On August 7 2001, Madonna appeared on the cover of the Globe with the headline, “Marriage on the Rocks.”
On August 7 2001, Madonna appeared on the cover of the Globe with the headline, “Marriage on the Rocks.”
On July 29 2001, Madonna appeared on the cover of Tele 7 Jours (France) magazine.
On April 3 2000, Madonna appeared on the cover of People magazine with the headline, “Madonna’s Surprise: I’m Pregnant.”
Here’s a snippet from the article inside People:
When British filmmaker Guy Ritchie dropped by his dad and stepmum’s London home last week, he didn’t waste time with small talk. “Guy just told us straight out,” recalls retired advertising executive John Ritchie. Guy said, “Look, I think I should tell you this: Madonna’s pregnant.”
And so the elder Ritchie, 71, and his wife, Shireen, a charity worker, found themselves at ground zero for the bombshell that the rest of the world would soon hear.
“We’re happy to confirm rumors that we’re expecting a child at the end of this year,” Madonna, 41, and her 31-year-old paramour said in a joint statement issued March 20 from London, where the singer and her 3-year-old daughter Lourdes (nicknamed Lola) share a rented town-house in tony Kensington, about a mile from Ritchie’s home.
The announcement ended rumors that had been swirling on both sides of the Atlantic for months: that Madonna wanted to repeat her favorite role yet—motherhood.
“Are you pregnant? That’s the question everyone wants to hear,” Matt Lauer bluntly asked Madonna in a March 3 Today show interview to promote her recent film The Next Best Thing, about an unmarried woman who becomes pregnant by her gay best friend.
Though her answer was a flat no, Madonna herself fueled speculation when she told an interviewer for Jane magazine earlier this year that she would like to have another child. “I think Lola should have a brother or sister,” she said. “I think she’s incredibly spoiled. She needs a bit of competition.”
And on March 17, Britain’s Mirror, tipped by paparazzi that Madonna had made repeated visits to a London women’s clinic, predicted that a formal announcement of the pregnancy was imminent. When it came, it was with an appeal for privacy. “This is not a public pregnancy,” says Madonna’s publicist Liz Rosenberg. “It’s going to be as private as she can keep it.”
“Girls, they just wanna have some fun!” From the moment Madonna utters those words on MDNA, it’s clear that she’s trying really freaking hard to have a good time. With dance-music vets William Orbit, Martin Solveig, and Benny Benassi helming her return to the Euro-club stylings of 2005’s Confessions on a Dance Floor, Madge spends nearly half the album insisting that this is the Best Party Ever, from the pom-pom-shaking ”Give Me All Your Luvin”’ to the Mardi-Gras-beads-tossing ”Girl Gone Wild” and stereo-blasting ”Turn Up the Radio.” The album title even suggests that Ecstasy is part of Madge’s DNA.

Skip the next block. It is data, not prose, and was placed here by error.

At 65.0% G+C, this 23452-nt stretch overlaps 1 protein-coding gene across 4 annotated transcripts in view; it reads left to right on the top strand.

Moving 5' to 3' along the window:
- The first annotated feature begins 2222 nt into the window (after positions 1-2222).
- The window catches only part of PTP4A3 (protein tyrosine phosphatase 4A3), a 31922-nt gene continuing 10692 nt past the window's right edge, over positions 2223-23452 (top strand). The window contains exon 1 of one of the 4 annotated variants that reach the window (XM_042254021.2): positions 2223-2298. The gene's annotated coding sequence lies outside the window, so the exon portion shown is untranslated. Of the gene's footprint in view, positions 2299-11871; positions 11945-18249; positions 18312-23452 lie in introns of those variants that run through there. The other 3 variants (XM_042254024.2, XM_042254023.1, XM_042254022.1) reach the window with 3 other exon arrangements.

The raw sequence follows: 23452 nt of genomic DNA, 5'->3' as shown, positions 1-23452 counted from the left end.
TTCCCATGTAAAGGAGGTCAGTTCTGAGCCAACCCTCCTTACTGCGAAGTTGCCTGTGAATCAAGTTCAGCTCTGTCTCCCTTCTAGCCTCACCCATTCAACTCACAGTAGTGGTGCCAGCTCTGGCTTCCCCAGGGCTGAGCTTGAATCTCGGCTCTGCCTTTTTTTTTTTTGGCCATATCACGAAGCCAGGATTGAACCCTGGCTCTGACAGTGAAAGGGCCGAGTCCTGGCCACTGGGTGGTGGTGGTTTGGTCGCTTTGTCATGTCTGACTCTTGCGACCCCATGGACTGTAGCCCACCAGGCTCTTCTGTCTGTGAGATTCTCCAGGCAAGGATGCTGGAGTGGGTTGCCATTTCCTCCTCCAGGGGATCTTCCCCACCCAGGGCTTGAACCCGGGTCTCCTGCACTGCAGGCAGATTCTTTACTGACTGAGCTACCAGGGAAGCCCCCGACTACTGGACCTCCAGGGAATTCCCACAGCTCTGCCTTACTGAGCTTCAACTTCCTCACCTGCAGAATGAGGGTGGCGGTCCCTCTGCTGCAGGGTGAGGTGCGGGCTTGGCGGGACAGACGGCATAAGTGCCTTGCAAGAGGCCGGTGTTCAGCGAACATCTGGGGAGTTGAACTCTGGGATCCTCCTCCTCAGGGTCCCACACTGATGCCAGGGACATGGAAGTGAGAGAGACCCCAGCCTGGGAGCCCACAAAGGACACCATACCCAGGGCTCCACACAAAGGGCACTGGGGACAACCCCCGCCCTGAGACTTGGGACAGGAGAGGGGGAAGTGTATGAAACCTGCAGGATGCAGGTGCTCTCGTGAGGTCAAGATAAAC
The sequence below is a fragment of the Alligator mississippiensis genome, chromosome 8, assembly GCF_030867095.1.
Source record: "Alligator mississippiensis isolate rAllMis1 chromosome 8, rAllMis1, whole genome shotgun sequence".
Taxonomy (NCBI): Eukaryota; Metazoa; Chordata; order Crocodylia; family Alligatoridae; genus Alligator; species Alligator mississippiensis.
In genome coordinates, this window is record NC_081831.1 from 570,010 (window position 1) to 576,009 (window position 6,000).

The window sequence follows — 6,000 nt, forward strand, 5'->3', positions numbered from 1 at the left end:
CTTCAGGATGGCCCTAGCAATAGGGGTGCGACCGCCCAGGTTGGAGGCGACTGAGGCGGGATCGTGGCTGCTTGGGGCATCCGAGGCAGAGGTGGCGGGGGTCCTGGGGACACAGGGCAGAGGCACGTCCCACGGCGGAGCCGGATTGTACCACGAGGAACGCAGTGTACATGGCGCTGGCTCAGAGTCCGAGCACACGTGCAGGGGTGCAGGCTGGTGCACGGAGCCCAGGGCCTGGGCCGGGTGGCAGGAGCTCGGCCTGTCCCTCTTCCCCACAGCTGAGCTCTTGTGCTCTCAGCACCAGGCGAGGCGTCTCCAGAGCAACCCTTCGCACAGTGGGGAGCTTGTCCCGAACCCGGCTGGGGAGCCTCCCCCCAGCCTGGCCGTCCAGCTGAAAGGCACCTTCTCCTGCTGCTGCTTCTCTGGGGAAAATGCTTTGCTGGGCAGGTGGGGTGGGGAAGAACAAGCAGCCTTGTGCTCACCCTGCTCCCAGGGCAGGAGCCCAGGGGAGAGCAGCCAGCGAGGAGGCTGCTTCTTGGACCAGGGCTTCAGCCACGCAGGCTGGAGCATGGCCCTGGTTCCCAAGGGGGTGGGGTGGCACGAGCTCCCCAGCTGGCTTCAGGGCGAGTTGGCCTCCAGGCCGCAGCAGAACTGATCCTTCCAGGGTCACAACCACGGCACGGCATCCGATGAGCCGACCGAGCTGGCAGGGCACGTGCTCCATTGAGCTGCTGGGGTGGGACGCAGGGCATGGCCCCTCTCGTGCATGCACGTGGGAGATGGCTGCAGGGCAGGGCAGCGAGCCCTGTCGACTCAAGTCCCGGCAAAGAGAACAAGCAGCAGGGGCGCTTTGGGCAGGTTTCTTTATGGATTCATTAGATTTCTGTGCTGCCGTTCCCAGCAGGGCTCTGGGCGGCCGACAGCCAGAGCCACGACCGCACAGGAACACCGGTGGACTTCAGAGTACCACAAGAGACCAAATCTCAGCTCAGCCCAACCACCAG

But while there are a few genuine moments of double-rainbow bliss here (check the ”whoo-ooh!” chorus of ”I’m a Sinner”), there’s also real darkness lurking under the air-popped beats. If Madonna’s sending us a message, it’s this: I spent all year perfecting my cartwheel for the Super Bowl, and now I’m gonna have fun, even if it kills me.
Maybe it’s just that MDNA‘s so hell-bent on showing how much energy the 53-year-old puts into her job. Many songs recap her gold-star résumé referencing her past hits lyrically or musically. ”Girl Gone Wild” shares its sassy legwarmer-disco vibe with 2005’s ”Hung Up,” while ”I’m a Sinner” reunites her with Orbit for a very cool guitar-boosted rave-up that echoes 1998’s ”Ray of Light.”
But all those reminders of her work ethic can feel exhausting. On the ridiculous electro-rap ”I Don’t Give A,” she runs through her insane schedule as a celebrity supermom. Before finishing her power workout, hiring a babysitter, ”tweeting on the elevator,” and riding a helicopter to her divorce lawyers’ office, she has an epiphany: ”Wake up, ex-wife/This is your life.”
Are you listening, Guy Ritchie? Because Madonna’s not done yelling at you. After revealing that she ”didn’t have a prenup,” she gets a decent gold-digger joke into the ABBA-remix-esque strains of ”Love Spent”: ”Frankly, if my name was Benjamin,” she deadpans, ”we wouldn’t be in this mess we’re in.” Less charming is the industrial thumper ”Gang Bang,” where Madonna holds a gun to her lover’s head, demanding, ”Drive, bitch!” True, she also recorded a mea culpa — on ”I F—ed Up” she says ”I’m sorry” in French — but it’s telling that she cut it from the album. Her apology’s just as unconvincing as her Gallic accent.
So it’s surprising that Madonna is at her best on the love songs. The W.E. ballad ”Masterpiece” (which won her a Golden Globe in January) begins with Spanish guitar and a finger-snap rhythm — a refreshing break from the relentless bass throbbing. When she’s singing about a guy who’s as pretty as the Mona Lisa, her voice is lovely. And the synth stomper ”I’m Addicted,” a warm ode to a crush, offers a good excuse to join in when she says, ”I need to dance.” Elsewhere, Nicki Minaj even shows some L-U-V for Lady M, proclaiming, ”There’s only one queen, and that’s Madonna, bitch!” Judging by MDNA, she may be overestimating her idol. But there’s just enough dance-floor bonhomie here to get that catchphrase bedazzled on a few dozen leotards. B-
Spiritual electro? Sacrilicious! I’m a Sinner
A flamenco-style ballad Masterpiece
On September 19 2000, Madonna’s eighth studio album Music was released by Maverick Records. Music was released in some markets on September 18.
In anticipation of the release Madonna made this statement:
“Hey Mr. DJ, put a record on… Hi, it’s Madonna. You’ve probably been hearing about my new record, Music, for a while. Well, I just wanted to make sure you knew that the single is gonna drop very soon. I worked on it with a French guy named Mirwais, and he is the shit. The album will be released worldwide on September 19, and I hope you like my music.”